WATERVILLE — An environmental group that has raised thousands of dollars to provide municipalities and area residents with energy saving services and educates the public about recycling and other sustainability efforts will move out of a small space it has used free of charge in City Hall after Mayor Nick Isgro complained it is a special-interest group.

Sustain Mid-Maine Coalition for several years has used a corner of a small room on the first floor of City Hall so that its coordinator, Linda Woods, could have a desk and computer there. Woods, the only paid employee of the nonprofit organization, is paid for 10 to 12 hours a week at $20 an hour and last year earned just under $10,000, according to Michael Heavener, chairman of Sustain Mid-Maine’s board of directors and the town manager of Winslow.

Heavener said Wednesday that Sustain Mid-Maine has decided to move the desk and chair out of City Hall and Woods now will work from her home in Waterville.

“I think we’re aware that as time progresses, there may be other issues that come up that we may feel compelled to take a position on; and in light of that, we felt it prudent to move out of City Hall and get our own post office box number,” Heavener said.

Isgro on Tuesday posted a message on his mayoral Facebook page calling on Waterville and City Manager Michael Roy to give notice to the Sustain Mid-Maine Coalition that it no longer can have free office space inside City Hall. Isgro called Sustain Mid-Maine a special-interest group that works to influence elections, city policy and local ordinances.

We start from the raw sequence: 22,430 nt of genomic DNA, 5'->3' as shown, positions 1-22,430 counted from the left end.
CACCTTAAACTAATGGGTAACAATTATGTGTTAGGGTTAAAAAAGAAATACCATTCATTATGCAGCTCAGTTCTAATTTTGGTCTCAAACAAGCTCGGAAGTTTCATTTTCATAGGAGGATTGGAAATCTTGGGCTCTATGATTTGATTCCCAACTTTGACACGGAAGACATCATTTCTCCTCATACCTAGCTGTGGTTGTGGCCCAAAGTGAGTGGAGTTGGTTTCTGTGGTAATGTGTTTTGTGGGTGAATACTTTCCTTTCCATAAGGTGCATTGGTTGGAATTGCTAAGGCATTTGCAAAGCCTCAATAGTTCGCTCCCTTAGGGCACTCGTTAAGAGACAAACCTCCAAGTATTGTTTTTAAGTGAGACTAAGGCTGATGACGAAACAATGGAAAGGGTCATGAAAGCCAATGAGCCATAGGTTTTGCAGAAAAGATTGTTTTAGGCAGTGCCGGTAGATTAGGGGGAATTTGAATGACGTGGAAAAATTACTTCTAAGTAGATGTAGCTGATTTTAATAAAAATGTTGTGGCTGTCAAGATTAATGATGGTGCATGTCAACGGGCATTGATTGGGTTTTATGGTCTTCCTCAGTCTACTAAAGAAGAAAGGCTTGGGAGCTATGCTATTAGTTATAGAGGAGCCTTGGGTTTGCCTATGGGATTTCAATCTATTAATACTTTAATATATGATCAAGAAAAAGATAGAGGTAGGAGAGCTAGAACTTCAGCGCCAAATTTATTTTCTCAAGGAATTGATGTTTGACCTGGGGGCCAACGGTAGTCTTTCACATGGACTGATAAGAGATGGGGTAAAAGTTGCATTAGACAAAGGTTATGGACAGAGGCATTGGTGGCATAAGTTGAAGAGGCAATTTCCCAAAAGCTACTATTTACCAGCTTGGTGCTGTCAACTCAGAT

Roy said afterward that Isgro had not talked to him about the Sustain Mid-Maine issue, that he does not conduct city business on Facebook and that he wished Isgro had talked to him before posting the message.

Sustain Mid-Maine is a grass-roots initiative created to conserve resources, sustain a healthy environment, and promote economic prosperity for the Mid-Maine region.

It also proposed a plastic bag ban that would prohibit businesses that are 10,000 square feet or more in size from dispensing plastic carryout bags, a move Isgro opposed, though voters in November appeared to approve the ban.

Isgro paid the city a $250 deposit to conduct a recount, saying the numbers were skewed by Colby College students who gave post office box numbers instead of physical addresses when they registered to vote. Isgro at the time referred to the Colby students on Facebook as “illegally registered persons.”

Isgro’s Facebook post on Tuesday said the city needs to be impartial in dealing with lobbyists and special interest groups and Sustain Mid-Maine should not be in City Hall.

“Even when there are no bad intentions, it is important to be cognizant of any appearances of impropriety or special favors,” his post said.

Isgro claimed the issue was not a partisan one and said groups such as Sustain Mid-Maine “who work to influence elections, city policy, and local ordinances should not be given a free base of operations inside the very institution they are trying to influence — especially when they receive occasional out-of-state funding.”